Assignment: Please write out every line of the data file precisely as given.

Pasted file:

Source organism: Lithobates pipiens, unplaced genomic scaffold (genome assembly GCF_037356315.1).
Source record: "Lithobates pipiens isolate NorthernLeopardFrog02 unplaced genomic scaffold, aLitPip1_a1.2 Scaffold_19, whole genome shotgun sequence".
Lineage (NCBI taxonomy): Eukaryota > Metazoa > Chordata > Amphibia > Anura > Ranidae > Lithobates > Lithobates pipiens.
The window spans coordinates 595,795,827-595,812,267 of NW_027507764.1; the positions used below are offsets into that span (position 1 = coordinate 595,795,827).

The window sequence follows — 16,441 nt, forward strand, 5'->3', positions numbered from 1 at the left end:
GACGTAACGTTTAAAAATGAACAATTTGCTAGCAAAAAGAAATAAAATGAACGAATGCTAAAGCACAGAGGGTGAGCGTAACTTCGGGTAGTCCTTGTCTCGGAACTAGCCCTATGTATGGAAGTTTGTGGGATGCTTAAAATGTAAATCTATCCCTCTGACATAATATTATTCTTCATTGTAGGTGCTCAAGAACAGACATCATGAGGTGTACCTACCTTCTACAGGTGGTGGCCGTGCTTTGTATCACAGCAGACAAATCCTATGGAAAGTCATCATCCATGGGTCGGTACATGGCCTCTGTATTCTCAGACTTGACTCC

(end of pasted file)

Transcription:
Source organism: Lithobates pipiens, unplaced genomic scaffold (genome assembly GCF_037356315.1).
Source record: "Lithobates pipiens isolate NorthernLeopardFrog02 unplaced genomic scaffold, aLitPip1_a1.2 Scaffold_19, whole genome shotgun sequence".
Lineage (NCBI taxonomy): Eukaryota > Metazoa > Chordata > Amphibia > Anura > Ranidae > Lithobates > Lithobates pipiens.
The window spans coordinates 595,795,827-595,812,267 of NW_027507764.1; the positions used below are offsets into that span (position 1 = coordinate 595,795,827).

The window sequence follows — 16,441 nt, forward strand, 5'->3', positions numbered from 1 at the left end:
GACGTAACGTTTAAAAATGAACAATTTGCTAGCAAAAAGAAATAAAATGAACGAATGCTAAAGCACAGAGGGTGAGCGTAACTTCGGGTAGTCCTTGTCTCGGAACTAGCCCTATGTATGGAAGTTTGTGGGATGCTTAAAATGTAAATCTATCCCTCTGACATAATATTATTCTTCATTGTAGGTGCTCAAGAACAGACATCATGAGGTGTACCTACCTTCTACAGGTGGTGGCCGTGCTTTGTATCACAGCAGACAAATCCTATGGAAAGTCATCATCCATGGGTCGGTACATGGCCTCTGTATTCTCAGACTTGACTCC